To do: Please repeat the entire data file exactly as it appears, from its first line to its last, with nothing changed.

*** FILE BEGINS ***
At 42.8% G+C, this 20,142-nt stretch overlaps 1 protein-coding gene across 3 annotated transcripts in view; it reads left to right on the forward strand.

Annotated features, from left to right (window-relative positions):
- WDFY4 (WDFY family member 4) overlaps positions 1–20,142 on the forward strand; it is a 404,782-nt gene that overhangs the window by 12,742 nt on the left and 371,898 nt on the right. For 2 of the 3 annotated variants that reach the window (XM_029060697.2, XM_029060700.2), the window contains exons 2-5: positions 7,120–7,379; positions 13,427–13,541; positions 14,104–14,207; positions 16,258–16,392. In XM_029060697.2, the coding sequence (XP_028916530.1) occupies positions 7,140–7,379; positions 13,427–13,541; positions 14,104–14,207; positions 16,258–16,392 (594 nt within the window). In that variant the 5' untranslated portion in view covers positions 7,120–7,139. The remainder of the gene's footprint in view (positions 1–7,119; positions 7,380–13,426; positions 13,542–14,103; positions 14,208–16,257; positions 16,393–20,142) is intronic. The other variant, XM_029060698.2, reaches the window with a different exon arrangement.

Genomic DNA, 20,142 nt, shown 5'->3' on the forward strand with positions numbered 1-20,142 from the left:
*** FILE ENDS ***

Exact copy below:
At 42.8% G+C, this 20,142-nt stretch overlaps 1 protein-coding gene across 3 annotated transcripts in view; it reads left to right on the forward strand.

Annotated features, from left to right (window-relative positions):
- WDFY4 (WDFY family member 4) overlaps positions 1–20,142 on the forward strand; it is a 404,782-nt gene that overhangs the window by 12,742 nt on the left and 371,898 nt on the right. For 2 of the 3 annotated variants that reach the window (XM_029060697.2, XM_029060700.2), the window contains exons 2-5: positions 7,120–7,379; positions 13,427–13,541; positions 14,104–14,207; positions 16,258–16,392. In XM_029060697.2, the coding sequence (XP_028916530.1) occupies positions 7,140–7,379; positions 13,427–13,541; positions 14,104–14,207; positions 16,258–16,392 (594 nt within the window). In that variant the 5' untranslated portion in view covers positions 7,120–7,139. The remainder of the gene's footprint in view (positions 1–7,119; positions 7,380–13,426; positions 13,542–14,103; positions 14,208–16,257; positions 16,393–20,142) is intronic. The other variant, XM_029060698.2, reaches the window with a different exon arrangement.

Genomic DNA, 20,142 nt, shown 5'->3' on the forward strand with positions numbered 1-20,142 from the left: